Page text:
Trinity. Easy to Understand? No!

Written by twilliams. Posted in Matthew 3

Matthew 3:17
Trinity. Easy to Understand? No!
Prepared by Dr. John E. Marshall

Matt 3:17a Holman And there came a voice from Heaven:

Through an open portal, the Holy Spirit descended in the form of a dove, and a voice came down. The Father was so thrilled with what was happening at Jesus’ baptism that He could not contain Himself. Proud of His Son, and wanting to show Him off, the Father spoke out of Heaven with an audible voice, breaking His silence after 400 years. He was speaking again, revealing Himself to His people.
God still graciously speaks down to us through another open portal, His Holy Scriptures. God’s audible voice at the Jordan is no more authoritative than the written Word we possess. Let’s respond by speaking up toward Him in prayer. The heavens opened in order to let communications flow both ways, down and up.

Matt 3:17b “This is My beloved Son.”

The Father was testifying to the deity of Jesus. All other sons of God are adopted. Only Jesus was begotten (John 3:16), of the same essence as the Father.
This was the Son the Father loved (Colossians 1:13), the One who had dwelt in His bosom forever (John 1:18), the One He watched us crucify. This adds deeper pathos to our much loved song phrase, “The darling of Heaven crucified”.

Matt. 3:17c “I take delight in Him!”

This obviously refers to Jesus’ sinless life. Jesus never said or did anything that displeased the Father. The Father delighted in Jesus. Can we say the same?
Do we love Him? A new members committee once told a lady she could not join their church because she was too frightened to stand before the people and tell her testimony. When she said, “But I could die for Jesus,” they accepted her.
The Father wants His Son to be loved by us. He wants us to demonstrate this love by glorifying Jesus; this means honoring Him in the presence of others. Dr. Ray Robbins, my favorite seminary professor, said God is glorified when the God we know is the God we show. Our best way of doing this is to be like Jesus.
The baptism of Jesus was Matthew’s first introduction of the Trinity. All three members of the triune Godhead were obviously present here. This is why the early Church Fathers often said, to see the Trinity, go to the Jordan.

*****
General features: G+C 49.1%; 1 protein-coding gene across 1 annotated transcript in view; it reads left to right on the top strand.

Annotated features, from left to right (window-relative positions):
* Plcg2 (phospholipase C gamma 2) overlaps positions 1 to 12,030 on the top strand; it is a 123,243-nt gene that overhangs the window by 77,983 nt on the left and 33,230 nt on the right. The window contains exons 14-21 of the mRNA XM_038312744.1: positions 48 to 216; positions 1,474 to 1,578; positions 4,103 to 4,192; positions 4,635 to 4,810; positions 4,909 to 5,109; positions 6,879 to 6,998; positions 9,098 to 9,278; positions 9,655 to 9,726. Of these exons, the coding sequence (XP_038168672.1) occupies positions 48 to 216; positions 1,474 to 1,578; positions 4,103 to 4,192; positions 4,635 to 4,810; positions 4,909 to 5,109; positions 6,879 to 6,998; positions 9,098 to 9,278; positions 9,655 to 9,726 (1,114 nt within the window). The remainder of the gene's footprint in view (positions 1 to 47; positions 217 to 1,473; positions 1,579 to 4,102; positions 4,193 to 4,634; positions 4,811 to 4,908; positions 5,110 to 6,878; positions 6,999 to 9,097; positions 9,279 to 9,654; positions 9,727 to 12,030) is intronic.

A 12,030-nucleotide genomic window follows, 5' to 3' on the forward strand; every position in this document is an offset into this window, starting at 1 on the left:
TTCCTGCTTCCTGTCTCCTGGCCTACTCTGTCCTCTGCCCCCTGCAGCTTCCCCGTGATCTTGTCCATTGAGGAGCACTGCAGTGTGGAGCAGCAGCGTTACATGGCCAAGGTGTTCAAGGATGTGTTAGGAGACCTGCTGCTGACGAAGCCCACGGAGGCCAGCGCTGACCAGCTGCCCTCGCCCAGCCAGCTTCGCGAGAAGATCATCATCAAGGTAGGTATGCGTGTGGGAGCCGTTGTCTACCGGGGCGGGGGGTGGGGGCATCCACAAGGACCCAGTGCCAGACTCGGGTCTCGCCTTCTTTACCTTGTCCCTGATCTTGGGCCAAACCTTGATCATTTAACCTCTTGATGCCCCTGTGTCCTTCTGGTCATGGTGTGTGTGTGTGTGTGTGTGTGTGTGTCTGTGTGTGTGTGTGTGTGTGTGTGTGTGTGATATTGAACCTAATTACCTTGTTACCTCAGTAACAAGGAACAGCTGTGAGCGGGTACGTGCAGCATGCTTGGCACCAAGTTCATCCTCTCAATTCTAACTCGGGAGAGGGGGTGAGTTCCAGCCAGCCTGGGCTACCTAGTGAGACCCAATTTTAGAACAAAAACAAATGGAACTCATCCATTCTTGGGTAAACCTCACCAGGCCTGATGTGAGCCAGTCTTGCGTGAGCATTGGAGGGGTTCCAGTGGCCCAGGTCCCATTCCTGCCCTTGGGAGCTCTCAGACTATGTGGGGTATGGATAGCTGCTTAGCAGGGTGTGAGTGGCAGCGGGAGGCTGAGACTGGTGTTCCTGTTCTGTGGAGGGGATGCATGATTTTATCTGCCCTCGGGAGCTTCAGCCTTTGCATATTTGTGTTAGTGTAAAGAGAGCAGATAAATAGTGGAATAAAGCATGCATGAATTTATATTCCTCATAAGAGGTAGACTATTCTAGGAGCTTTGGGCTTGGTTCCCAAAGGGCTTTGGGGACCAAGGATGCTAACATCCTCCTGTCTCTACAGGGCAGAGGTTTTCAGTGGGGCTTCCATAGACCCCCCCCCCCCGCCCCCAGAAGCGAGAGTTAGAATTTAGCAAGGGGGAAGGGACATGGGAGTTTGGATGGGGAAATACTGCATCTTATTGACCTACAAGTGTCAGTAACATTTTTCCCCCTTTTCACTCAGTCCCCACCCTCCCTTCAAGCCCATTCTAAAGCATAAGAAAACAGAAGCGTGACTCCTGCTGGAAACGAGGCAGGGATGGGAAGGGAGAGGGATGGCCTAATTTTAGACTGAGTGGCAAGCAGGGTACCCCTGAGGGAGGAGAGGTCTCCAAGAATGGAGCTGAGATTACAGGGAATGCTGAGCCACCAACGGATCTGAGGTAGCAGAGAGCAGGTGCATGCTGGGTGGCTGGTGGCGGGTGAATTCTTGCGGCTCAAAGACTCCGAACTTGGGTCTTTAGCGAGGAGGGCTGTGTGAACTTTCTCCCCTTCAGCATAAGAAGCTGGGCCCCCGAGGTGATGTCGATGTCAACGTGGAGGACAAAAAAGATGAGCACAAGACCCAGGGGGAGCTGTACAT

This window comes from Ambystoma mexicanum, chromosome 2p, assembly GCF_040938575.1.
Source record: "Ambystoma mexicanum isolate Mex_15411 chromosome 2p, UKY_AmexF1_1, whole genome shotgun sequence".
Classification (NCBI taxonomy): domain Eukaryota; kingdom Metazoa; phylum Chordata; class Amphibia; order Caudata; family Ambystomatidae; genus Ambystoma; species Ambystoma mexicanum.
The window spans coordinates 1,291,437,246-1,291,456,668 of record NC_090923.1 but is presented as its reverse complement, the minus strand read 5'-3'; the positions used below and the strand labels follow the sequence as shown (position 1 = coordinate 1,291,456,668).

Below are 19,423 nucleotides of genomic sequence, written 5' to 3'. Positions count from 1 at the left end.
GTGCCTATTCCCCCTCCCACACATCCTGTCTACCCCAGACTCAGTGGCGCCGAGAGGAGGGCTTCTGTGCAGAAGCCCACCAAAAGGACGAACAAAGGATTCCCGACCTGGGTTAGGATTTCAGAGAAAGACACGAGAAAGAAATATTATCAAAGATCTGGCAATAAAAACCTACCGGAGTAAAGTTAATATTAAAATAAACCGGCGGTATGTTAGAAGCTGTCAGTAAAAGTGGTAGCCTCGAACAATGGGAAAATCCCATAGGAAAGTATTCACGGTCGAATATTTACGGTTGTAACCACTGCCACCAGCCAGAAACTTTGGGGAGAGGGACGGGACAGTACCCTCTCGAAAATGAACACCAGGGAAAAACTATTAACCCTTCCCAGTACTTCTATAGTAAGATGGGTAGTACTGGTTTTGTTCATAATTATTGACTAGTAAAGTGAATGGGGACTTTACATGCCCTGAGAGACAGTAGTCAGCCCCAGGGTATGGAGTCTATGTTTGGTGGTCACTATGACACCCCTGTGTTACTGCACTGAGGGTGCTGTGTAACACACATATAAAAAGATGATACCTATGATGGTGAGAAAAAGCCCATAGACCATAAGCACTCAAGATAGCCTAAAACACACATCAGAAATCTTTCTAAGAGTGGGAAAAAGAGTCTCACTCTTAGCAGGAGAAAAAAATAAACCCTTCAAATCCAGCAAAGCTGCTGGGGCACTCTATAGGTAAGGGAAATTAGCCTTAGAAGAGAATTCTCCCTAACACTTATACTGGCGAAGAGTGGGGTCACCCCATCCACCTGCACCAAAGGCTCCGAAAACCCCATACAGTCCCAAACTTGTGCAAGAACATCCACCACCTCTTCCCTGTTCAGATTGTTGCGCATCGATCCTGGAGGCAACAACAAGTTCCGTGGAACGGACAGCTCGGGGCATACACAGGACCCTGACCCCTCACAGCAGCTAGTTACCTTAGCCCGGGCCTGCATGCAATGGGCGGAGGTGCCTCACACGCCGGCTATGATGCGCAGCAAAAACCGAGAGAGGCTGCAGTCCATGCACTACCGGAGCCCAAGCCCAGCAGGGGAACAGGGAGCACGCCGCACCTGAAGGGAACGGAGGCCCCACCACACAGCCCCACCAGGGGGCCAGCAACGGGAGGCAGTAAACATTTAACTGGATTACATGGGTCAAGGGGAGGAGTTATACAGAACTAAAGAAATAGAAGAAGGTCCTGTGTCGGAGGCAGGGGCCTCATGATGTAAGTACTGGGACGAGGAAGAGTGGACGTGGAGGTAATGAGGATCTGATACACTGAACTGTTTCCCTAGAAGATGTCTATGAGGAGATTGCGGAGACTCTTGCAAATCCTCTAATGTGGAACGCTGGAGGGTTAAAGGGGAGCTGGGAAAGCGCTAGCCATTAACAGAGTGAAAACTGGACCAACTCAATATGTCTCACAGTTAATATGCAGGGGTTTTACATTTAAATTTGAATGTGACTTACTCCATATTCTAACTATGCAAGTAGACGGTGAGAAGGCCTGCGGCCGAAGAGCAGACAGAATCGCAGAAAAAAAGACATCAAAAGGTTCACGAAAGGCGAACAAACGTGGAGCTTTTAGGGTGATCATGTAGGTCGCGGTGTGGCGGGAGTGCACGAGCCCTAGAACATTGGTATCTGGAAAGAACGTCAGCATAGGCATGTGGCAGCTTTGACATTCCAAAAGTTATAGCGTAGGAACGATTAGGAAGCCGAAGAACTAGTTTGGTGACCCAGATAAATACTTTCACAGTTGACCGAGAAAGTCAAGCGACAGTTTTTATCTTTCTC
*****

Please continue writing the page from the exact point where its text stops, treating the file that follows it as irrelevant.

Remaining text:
It is no coincidence the Trinity first appeared to us in an extremely tender moment. Affection always characterized their relationship. The love amongst the Trinity is the purest, highest love ever known. They look on one another with unequaled love: one heart, one person, one purpose. Father, Son, and Holy Spirit–all three have delighted in each other every moment of every day for eternity.
This means the living God, since He is a Trinity, has always lived in an interactive loving relationship. A triune God is by definition relational, others-centered, and always has been. This compelling truth is depicted in the 1700-year-old artistic rendering entitled “Perichoresis”, which means “the dance around”.
For each member of the Trinity, focus has never been centered on self, but on interaction with the other Two. This has huge implications for us. If God had ever been only one, He would have seen a time when He did not need relationship.
Having lived alone once, He could do so again, if He wanted to. Also, had He lived alone, He could not by nature be love, for love requires someone else.
Francis Schaeffer said he renounced agnosticism to become a Christian due to the Trinity. He said it convinced him that all the wonderful things Christians claimed about God’s love truly were inherent in His nature, and not fabricated by humans. Schaeffer became convinced, due to the Trinity, that the God who exists is personal. He thinks, acts, and feels, three distinguishing marks of personality. He is neither an impersonal force, nor an all-inclusive everything. He is personal.